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A film by … who? Though the fury — usually spurred by screenwriters — over that pesky creature known as the possessory credit has calmed a bit, it remains a complicated topic that can stir up as much argument as can be found inside an Iowa caucus group.

In one corner are directors who are perfectly happy (as far as we know) directing. Period. Their latest films, awards contenders all, don’t send off the whiff of bland collaboration made by an industrial machine, but rather hit the viewer with the strong imprint of an artist at work — alongside others, including the screenwriter.

  • In “Zodiac,” director David Fincher immediately establishes a tone of obsession, dread and a strange tension between the sheer drudgery of investigative journalists and cops at work and the furtive horrors of a serial killer. He does this in the context of, first, a script by James Vanderbilt, who in turn adapted Robert Graysmith’s fact-filled books “Zodiac” and “Zodiac Unmasked.”

  • Sidney Lumet, whose working methods derive from the theater where the playwright holds sway, allows writer Kelly Masterson’s voice and Cartesian sense of storytelling structure to dominate “Before the Devil Knows You’re Dead.”

  • Like “Zodiac,” “The Diving Bell and the Butterfly” is a case of a tome (by Jean-Dominique Bauby) derived from personal experience, then adapted by Ronald Harwood, and then directed by Julian Schnabel in a way that the fingerprints of a literary adaptation are nearly invisible.

  • No musical author rules his form like Stephen Sondheim, but the evidence onscreen of “Sweeney Todd: The Demon Barber of Fleet Street” is of a stage work respectfully treated by director Tim Burton, yet molded to Burton’s particular tastes — which translates as more Gothic extremism, less Broadway comedy.

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In another corner are writer-directors who tend to view the filmmaking process as a continual flow from the page to the camera to the editing room, guided in principle by a single intention. Four of the more striking cases among the contenders happen — ironically enough — to be based on books, or, in the case of Todd Haynes’ “I’m Not There,” a Baroquely imaginative retelling of Bob Dylan’s life with six Dylans played by six actors, and beyond that, a life often told in free association and far from chronological order.

Paul Thomas Anderson’s “There Will Be Blood” (selectively adapting from Upton Sinclair’s novel “Oil!”) and Sean Penn’s “Into the Wild” (religiously adapting Jon Krakauer’s book) emerge as films that are so personally shaped and built — both viewing the West with intensely cinematic means as a land of endless dreams and bottomless threats — that it’s impossible to imagine that the books could have been filmed in any other manner.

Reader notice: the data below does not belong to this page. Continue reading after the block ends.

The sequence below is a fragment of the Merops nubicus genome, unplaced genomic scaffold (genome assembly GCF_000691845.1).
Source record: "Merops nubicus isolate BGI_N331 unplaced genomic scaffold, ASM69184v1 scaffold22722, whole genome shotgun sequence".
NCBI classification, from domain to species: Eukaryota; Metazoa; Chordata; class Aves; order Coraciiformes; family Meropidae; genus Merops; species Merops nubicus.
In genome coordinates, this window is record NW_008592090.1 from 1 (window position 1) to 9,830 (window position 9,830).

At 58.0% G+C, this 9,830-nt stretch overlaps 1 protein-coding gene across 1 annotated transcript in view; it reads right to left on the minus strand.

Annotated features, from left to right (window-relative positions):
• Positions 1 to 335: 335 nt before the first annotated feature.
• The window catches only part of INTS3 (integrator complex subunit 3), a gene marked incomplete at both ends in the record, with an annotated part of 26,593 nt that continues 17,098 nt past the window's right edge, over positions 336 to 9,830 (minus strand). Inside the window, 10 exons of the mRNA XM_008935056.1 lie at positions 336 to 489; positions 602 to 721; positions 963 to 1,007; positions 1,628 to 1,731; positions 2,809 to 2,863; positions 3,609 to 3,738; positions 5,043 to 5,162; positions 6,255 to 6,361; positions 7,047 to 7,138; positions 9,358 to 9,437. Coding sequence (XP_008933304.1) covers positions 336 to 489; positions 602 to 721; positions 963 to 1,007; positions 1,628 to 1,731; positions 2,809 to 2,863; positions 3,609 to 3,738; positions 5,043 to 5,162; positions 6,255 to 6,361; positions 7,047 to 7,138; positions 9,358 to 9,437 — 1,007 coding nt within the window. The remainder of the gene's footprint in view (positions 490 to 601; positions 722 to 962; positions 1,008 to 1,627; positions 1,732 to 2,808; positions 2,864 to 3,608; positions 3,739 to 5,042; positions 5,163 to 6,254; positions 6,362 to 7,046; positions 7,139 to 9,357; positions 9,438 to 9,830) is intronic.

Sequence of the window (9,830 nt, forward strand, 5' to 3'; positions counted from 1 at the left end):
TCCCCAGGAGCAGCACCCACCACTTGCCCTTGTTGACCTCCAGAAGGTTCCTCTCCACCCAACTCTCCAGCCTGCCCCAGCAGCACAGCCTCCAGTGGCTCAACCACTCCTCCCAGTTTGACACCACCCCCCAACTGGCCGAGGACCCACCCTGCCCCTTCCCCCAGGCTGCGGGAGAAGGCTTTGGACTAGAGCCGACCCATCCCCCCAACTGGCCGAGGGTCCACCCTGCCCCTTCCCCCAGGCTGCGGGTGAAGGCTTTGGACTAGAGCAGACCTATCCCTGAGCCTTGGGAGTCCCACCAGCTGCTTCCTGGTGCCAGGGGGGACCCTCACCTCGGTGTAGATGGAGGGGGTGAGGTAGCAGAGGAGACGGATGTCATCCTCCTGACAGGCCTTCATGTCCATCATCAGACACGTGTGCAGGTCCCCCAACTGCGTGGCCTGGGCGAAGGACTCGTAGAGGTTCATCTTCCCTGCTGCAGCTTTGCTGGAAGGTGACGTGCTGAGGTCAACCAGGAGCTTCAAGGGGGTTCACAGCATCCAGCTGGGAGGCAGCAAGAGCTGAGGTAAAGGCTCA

• The usual presence of pure evil that stalks many of Joel and Ethan Coen’s movies — from “Blood Simple” to “The Ladykillers” — also rumbles through “No Country for Old Men,” with a storytelling tone and template from novelist Cormac McCarthy that drains the film of any of the snide cleverness that often seeps into the brothers’ work.

Seen together, these movies can buttress either side of the film-by-whom? argument. Hollywood traditionalists who prefer clear job delineations and despise the auteur theory (which Lumet rather intemperately terms as “nonsense” in his book “Making Movies”) will point to “Zodiac” or “Devil” as proof that great movies can still be made by separate writers and directors. Yet “Zodiac” is unmistakably a case of Fincher revisiting the territory of his “Seven” and plumbing considerably richer thematic veins that extend far beyond genre, and “Devil” is an almost ideal melding of Lumet’s version of Eugene O’Neill’s definitive family tragedy “Long Day’s Journey into Night,” with the tick-tick-ticking doom of “Dog Day Afternoon.”

It’s also a glaring yet oft-repeated fallacy that the durable auteur theory first advanced by the 20th century’s greatest film critic, Andre Bazin, applies somehow only to writer-directors.

In fact, Bazin looked to (among others) the American films of Howard Hawks and Alfred Hitchcock laboring in the once-rigid studio system for signs of direct authorship onscreen, seen especially in the ways that the demands of genres were sculpted by Hawks and Hitchcock to their own ends — a notion furthered by Alexandre Astruc and his theme of “camera-stylo” — literally, the camera as pen.

Conversely, is a motion picture like Penn’s at all possible without the original voice of Krakauer, whom Penn has gone out of his way to praise as the key to “Into the Wild” being a movie? Perhaps not, but the film’s almost terrifying will to burrow inside the mind of young Christopher McCandless as he ventures off modernity’s grid is in brotherhood with Penn’s uncompromising earlier films “The Pledge” and “The Indian Runner,” which first indicated that, yes, here was an auteur.

And speaking of terror, those frightened eyes of audience members after guild screenings of “There Will Be Blood” are just one sign that the shock of the new — which Anderson’s film emphatically delivers more than any other American movie this past year — is perhaps most muscularly created by a single and single-minded artist operating with freedom, but also with the same rigor and individual voice that made possible “Hard Eight,” “Boogie Nights,” “Magnolia” and “Punch-Drunk Love.”